Big Red Mike was probably LongRun’s best-known resident, at least locally. He earned over $850,000 on the track, winning the Plate Trial before the Queen’s Plate in 2010. Muir and Pappas searched for the perfect home for the popular red gelding and finally placed him in the spring of 2019. 

2010 Queen’s Plate winner Big Red Mike, probably LongRun’s best-known resident, has now been adopted. Photo: Emily Shields

“We waited until we found someone who would not only be good for him but knew how special he was,” Muir said. Big Red Mike went home to Emma Pote, who wants to do dressage with him. “He had to go to someone who would appreciate him and wanted to keep him for the rest of his life. But if anything happens, he will come back to us. He has a lifetime home with us.”

Something Extra was a multiple Graded stakes winner of over $1 million, winning at Woodbine and Keeneland and placing at Belmont Park and Gulfstream. He ran in the Breeders’ Cup Turf Sprint at Santa Anita in 2014. Stacked Deck was wickedly quick on the track and the Sovereign Award Champion Sprinter of 2015.

“The horses absolutely love the attention of people fawning over them,” Muir said.

Although the farm isn’t currently equipped to handle a mass of tourists, it is looking that way for the future. “We don’t have the staff to handle it right now, but we’re thinking down the line,” Muir said. “We are happy to show the horses off by appointment, and we have a few open houses over the course of the year.”

A newer fundraiser is the Ladies Lunch, which takes place at Woodbine in June. Not only are refreshments provided, but there are mini manicure stations and fashion shows. “It’s a smaller fundraiser but still a fun afternoon,” Muir said.

Despite the fundraisers, expenditures stack up rapidly. “Feed is our number one expense,” Muir said. “Our vet bills actually aren’t outrageous, because we have a vet who donates time to do our vaccinations, and a pharmaceutical company provides the medications we use. It’s the feed, the hay, and the bedding. But there are very generous people out there who want to help out.”

Recently, those generous people included the University of Guelph veterinary students and eight voluntary veterinarians, who came together to provide dental work for the farm. “They were working on Something Extra, and I warned them to be careful. That’s a million-dollar mouth,” Muir joked. “It helped us out immensely.”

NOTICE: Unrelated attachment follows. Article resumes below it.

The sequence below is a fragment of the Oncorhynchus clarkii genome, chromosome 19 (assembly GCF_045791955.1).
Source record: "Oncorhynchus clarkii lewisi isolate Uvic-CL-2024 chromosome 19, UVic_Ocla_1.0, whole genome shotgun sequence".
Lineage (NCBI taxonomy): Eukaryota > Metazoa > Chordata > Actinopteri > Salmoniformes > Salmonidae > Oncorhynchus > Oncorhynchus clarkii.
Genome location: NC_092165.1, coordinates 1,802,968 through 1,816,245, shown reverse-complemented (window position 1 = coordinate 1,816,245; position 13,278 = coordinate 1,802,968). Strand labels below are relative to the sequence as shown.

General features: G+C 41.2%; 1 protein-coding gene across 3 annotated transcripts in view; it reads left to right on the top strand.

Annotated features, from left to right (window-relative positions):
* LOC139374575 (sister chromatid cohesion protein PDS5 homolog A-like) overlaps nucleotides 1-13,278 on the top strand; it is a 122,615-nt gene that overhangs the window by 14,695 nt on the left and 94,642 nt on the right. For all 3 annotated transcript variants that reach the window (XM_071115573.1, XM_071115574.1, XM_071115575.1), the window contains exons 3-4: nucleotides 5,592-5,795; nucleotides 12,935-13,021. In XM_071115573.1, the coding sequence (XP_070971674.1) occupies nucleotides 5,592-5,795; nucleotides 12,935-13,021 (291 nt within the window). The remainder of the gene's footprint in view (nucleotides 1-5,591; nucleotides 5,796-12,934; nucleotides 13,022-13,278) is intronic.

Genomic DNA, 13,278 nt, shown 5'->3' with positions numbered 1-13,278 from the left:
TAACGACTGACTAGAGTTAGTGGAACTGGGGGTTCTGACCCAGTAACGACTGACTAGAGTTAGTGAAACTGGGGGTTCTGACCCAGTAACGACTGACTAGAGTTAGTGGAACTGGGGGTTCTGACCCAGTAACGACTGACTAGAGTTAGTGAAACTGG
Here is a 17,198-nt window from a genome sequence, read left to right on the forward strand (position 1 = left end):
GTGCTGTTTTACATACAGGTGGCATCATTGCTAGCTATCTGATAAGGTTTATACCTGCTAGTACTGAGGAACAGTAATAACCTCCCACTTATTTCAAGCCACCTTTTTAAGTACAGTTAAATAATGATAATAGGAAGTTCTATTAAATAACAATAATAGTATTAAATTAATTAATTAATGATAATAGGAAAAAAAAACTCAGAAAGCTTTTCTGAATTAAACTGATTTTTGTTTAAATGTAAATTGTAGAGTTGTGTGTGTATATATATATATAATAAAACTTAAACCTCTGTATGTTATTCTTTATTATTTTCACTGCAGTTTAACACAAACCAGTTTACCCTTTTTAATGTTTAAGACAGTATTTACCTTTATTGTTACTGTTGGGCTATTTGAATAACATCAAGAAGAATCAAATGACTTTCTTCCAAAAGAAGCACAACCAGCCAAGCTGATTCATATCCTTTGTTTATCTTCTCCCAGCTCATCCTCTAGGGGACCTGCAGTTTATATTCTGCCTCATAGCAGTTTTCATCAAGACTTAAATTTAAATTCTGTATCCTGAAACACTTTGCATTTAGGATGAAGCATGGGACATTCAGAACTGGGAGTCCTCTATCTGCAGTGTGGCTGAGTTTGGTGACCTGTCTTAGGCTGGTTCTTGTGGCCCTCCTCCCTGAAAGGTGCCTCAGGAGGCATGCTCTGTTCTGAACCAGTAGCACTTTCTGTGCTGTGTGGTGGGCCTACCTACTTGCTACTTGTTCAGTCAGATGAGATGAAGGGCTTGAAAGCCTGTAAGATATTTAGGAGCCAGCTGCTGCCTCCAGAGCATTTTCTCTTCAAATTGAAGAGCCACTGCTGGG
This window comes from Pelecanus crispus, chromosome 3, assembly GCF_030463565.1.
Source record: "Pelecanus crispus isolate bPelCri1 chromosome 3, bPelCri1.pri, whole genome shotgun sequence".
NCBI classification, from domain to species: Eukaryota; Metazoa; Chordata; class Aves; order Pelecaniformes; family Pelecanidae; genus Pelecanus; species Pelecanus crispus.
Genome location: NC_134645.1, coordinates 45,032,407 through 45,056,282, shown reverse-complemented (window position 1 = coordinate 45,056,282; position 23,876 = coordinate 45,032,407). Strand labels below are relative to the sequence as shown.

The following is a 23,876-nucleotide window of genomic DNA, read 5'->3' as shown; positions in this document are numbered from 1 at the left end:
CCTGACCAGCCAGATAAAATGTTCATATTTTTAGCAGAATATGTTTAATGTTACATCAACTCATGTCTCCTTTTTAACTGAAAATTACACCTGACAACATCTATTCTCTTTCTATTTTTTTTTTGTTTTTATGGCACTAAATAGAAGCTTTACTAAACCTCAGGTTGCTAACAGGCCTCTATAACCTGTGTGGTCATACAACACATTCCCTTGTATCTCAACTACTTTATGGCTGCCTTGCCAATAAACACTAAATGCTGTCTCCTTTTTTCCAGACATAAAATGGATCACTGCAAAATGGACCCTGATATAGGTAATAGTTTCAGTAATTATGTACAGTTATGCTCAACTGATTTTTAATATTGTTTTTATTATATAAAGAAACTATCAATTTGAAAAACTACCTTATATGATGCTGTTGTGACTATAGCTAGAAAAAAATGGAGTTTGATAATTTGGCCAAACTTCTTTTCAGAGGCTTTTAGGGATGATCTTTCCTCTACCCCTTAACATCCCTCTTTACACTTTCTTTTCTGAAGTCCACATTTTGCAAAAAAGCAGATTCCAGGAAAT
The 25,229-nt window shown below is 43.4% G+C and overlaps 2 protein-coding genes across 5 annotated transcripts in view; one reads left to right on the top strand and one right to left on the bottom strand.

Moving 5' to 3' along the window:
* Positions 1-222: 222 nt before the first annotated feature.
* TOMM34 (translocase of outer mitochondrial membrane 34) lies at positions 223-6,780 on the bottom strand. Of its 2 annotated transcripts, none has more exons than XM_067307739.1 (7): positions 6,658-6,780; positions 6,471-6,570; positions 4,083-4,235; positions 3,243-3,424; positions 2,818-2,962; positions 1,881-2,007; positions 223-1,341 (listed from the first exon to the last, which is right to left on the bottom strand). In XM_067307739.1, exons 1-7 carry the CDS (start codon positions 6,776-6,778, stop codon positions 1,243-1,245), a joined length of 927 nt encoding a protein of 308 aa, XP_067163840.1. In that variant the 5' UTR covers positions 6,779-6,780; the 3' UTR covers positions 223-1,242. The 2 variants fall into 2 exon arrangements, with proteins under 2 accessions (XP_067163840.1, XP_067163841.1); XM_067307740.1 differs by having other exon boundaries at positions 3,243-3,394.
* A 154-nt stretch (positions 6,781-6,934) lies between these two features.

Potential adopters can fill out an application online and an adoption manager will contact them about horses that could fit. “If we have something that might work, we invite them to the farm,” Muir said. “They have to sign a waiver, but they can walk, trot and canter the horse to get a feel.” Few aftercare agencies actually allow adopters to ride the horses on their premises, which is another reason LongRun stands out. 

“We do check references and inspect the farm where the horse will be living,” Muir added. “It doesn’t have to be fancy, just a safe, healthy place for the horse. And we have something for everyone; some people want a quiet horse to hack around on, some are looking for next Olympic eventer. With 51 on the property and another eight still on foster farms, we usually have the right fit.”

If adoption is too big an ask, LongRun always accepts sponsorships. “People can sponsor a horse for a day, month or year,” Muir said. “It’s best to sponsor a sanctuary horse because the others are always coming and going. Every penny helps out.”

Sponsors of $2,500 or more get a special plaque placed over the horse’s stall. “We send our sponsors photos and updates,” Muir said. “And they can always come visit the horse.”